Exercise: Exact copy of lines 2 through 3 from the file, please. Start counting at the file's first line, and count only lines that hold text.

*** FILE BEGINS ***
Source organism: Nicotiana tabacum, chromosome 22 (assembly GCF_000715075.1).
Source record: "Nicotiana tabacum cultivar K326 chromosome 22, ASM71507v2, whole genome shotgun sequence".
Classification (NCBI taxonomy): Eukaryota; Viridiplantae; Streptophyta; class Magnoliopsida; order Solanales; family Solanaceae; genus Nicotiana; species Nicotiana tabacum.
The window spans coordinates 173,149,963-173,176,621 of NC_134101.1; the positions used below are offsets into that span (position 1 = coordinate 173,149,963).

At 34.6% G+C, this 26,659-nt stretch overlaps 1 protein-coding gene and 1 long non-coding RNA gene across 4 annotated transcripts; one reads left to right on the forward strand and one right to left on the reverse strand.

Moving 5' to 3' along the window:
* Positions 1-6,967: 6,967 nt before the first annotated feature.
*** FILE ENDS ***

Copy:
Source record: "Nicotiana tabacum cultivar K326 chromosome 22, ASM71507v2, whole genome shotgun sequence".
Classification (NCBI taxonomy): Eukaryota; Viridiplantae; Streptophyta; class Magnoliopsida; order Solanales; family Solanaceae; genus Nicotiana; species Nicotiana tabacum.